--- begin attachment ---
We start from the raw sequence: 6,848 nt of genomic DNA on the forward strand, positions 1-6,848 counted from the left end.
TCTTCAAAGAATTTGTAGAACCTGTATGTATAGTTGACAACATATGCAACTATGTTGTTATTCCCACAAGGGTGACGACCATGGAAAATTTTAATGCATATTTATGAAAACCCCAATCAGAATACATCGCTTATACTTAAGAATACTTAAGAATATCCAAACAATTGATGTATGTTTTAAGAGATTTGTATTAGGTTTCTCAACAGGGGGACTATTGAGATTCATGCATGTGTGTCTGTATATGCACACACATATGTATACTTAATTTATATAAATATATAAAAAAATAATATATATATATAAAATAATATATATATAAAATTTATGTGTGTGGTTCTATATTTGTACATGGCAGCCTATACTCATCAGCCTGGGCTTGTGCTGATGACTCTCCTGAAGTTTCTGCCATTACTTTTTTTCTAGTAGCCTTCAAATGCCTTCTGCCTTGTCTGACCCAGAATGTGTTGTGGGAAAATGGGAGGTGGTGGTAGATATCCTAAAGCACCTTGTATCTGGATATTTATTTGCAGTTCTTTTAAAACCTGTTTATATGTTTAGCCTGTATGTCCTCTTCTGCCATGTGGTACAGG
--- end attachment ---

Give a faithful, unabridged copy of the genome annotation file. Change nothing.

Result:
We start from the raw sequence: 6,848 nt of genomic DNA on the forward strand, positions 1-6,848 counted from the left end.
TCTTCAAAGAATTTGTAGAACCTGTATGTATAGTTGACAACATATGCAACTATGTTGTTATTCCCACAAGGGTGACGACCATGGAAAATTTTAATGCATATTTATGAAAACCCCAATCAGAATACATCGCTTATACTTAAGAATACTTAAGAATATCCAAACAATTGATGTATGTTTTAAGAGATTTGTATTAGGTTTCTCAACAGGGGGACTATTGAGATTCATGCATGTGTGTCTGTATATGCACACACATATGTATACTTAATTTATATAAATATATAAAAAAATAATATATATATATAAAATAATATATATATAAAATTTATGTGTGTGGTTCTATATTTGTACATGGCAGCCTATACTCATCAGCCTGGGCTTGTGCTGATGACTCTCCTGAAGTTTCTGCCATTACTTTTTTTCTAGTAGCCTTCAAATGCCTTCTGCCTTGTCTGACCCAGAATGTGTTGTGGGAAAATGGGAGGTGGTGGTAGATATCCTAAAGCACCTTGTATCTGGATATTTATTTGCAGTTCTTTTAAAACCTGTTTATATGTTTAGCCTGTATGTCCTCTTCTGCCATGTGGTACAGG